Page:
of Louisiana sold to W. W. in ejectment, who had successfully insisted in a prior suit in a Federal court that only a Smith, on the 14th of May, 1853, the tract portion of a tract of land was in issue, can- of land claimed by plaintiff, for the price not invoke the rule that a judgment deter- of $1.25 per acre, which was paid into the mining the ownership of a portion of a tract treasury of the state by Smith, and was is conclusive between the same parties, claim- never returned to him; that, on the 24th of ing under the same titles, as to the ownership February, 1855, the state of Louisiana, of the entire tract, is not reviewable in the
, Supreme Court of the United States, as deny through its constituted authorities, issued ing any Federal rights asserted under the a patent to said tract of land to Smith. Federal court's judgment.
That the state of Louisiana claimed and [No. 233.]
acquired the said tract of land as swamp Argued April 26, 27, 1905. Decided May 29, and overflowed land, granted to the state of 1905.
Louisiana by the acts of Congress of 1849
and 1850, known as the swamp-land grants, N ERROR to the Supreme Court of the and that the state sold the lands to Smith IN State of Louisiana to review a judg.
as swamp and overflowed lands. ment which affirmed a judgment of the
That all sales of land in Louisiana made First Judicial District Court of the Parish
as swamp and overflowed land, whether of Caddo, in that state, in favor of plain-made by the United States or by the state tiffs in an action of ejectment. Dismissed
of Louisiana, and whether the land sold for want of jurisdiction.
was of that character or not, were confirmed See same case below, 112 La. 51, 36 So. by the act of Congress approved March 2, 223.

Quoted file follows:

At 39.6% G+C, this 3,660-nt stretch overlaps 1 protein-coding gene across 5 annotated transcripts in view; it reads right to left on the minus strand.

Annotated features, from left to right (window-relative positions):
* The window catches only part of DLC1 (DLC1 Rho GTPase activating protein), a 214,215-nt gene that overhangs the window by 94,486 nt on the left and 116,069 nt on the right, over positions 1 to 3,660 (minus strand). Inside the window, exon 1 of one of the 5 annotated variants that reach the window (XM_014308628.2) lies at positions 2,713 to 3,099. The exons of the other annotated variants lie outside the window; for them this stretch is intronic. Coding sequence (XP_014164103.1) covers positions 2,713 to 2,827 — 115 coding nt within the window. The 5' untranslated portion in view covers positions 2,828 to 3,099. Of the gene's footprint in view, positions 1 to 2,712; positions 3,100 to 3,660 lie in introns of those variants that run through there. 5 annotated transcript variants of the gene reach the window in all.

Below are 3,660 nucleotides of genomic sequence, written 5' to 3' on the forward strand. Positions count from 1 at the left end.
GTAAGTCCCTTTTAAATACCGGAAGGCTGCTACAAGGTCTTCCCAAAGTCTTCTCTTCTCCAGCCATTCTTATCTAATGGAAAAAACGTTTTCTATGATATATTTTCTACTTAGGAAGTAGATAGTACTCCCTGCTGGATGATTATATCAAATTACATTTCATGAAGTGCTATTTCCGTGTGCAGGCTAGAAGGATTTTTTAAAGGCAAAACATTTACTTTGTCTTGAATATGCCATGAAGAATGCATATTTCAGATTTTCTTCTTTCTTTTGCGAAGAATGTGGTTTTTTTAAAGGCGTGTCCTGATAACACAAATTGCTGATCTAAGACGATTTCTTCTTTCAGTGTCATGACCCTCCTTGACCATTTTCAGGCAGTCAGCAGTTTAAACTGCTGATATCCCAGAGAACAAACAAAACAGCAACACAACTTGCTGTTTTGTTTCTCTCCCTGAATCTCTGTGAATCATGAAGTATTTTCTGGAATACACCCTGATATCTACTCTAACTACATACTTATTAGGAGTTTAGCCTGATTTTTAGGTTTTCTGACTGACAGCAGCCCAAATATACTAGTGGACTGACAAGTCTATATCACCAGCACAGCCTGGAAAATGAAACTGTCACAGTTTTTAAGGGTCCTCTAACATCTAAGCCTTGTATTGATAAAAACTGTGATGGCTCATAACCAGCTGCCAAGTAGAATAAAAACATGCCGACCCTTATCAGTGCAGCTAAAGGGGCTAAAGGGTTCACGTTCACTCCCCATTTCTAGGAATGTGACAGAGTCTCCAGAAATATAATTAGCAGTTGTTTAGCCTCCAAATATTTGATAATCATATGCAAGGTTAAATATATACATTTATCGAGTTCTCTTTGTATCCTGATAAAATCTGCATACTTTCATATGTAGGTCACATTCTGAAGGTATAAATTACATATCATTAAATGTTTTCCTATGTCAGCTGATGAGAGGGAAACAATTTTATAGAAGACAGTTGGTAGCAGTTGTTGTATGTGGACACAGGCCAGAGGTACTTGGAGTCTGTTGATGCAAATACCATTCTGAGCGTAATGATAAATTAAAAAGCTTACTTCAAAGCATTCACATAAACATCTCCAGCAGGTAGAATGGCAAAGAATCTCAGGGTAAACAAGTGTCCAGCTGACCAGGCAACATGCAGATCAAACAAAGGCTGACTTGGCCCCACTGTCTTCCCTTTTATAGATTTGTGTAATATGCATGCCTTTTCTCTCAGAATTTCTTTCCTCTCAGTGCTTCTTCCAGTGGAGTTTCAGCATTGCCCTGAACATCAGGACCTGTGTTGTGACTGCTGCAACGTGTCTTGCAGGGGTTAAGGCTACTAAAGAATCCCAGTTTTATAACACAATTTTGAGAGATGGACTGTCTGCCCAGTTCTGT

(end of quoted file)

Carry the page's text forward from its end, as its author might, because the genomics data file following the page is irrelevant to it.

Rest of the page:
1855, entitled "An Act for the Relief of Statement by Mr. Chief Justice Fuller: Purchasers and Locators of Swamp and
This was an action of ejectment brought, Overflowed Lands.” [10 Stat. at L. 634, in 1896, by the Vicksburg, Shreveport, & chap. 147.] Pacific Railroad Company in the first ju- That that act of Congress was extended dicial district court, Caddo parish, Louisi. so as to protect sales after its passage, by ana, against certain possessors, for whom the act of Congress of March 3, 1857 [11 Smith, Leonard, and others were substi- Stat. at L. 251, chap. 117, U. S. Comp. Stat. tuted as defendants, to recover 178.80 acres 1901, p. 1588], to confirm all selections of of land in that parish, less 35.18 acres, swamp and overflowed lands by the several theretofore recovered by Smith and others in states under the acts of Congress of 1849 another action.
and 1850. Defendants, both by plea and answer, set That the act of March 2, 1855, confirmed up that they, being either the heirs of W. the title of the said W. W. Smith to the W. Smith, or parties privy, brought suit in tract of land, whether it belonged to the the circuit court of the United States for state of Louisiana, under the swamp-land the western district of Louisiana against grant of Congress, or whether it belonged one Turner, asserting ownership to the en- to the United States, and that Smith thus tire tract, and praying to be restored to acquired title to the land, both by purchase possession of about 40 acres thereof, al from the state of Louisiana and by confirmaleged to be illegally held by Turner. That tion of Congress. Turner disclaimed title, and averred that Thereupon J. H. McCormick, receiver for he was a tenant of the Vicksburg, Shreve- the Vicksburg, Shreveport, & Pacific Railport, & Pacific Railroad Company, and road Company, filed his plea and exception thereupon the railroad company answered, of res judicata to defendants' answer and claiming possession and ownership of the plea therein of ownership of the said lands, entire tract known as Silver Lake.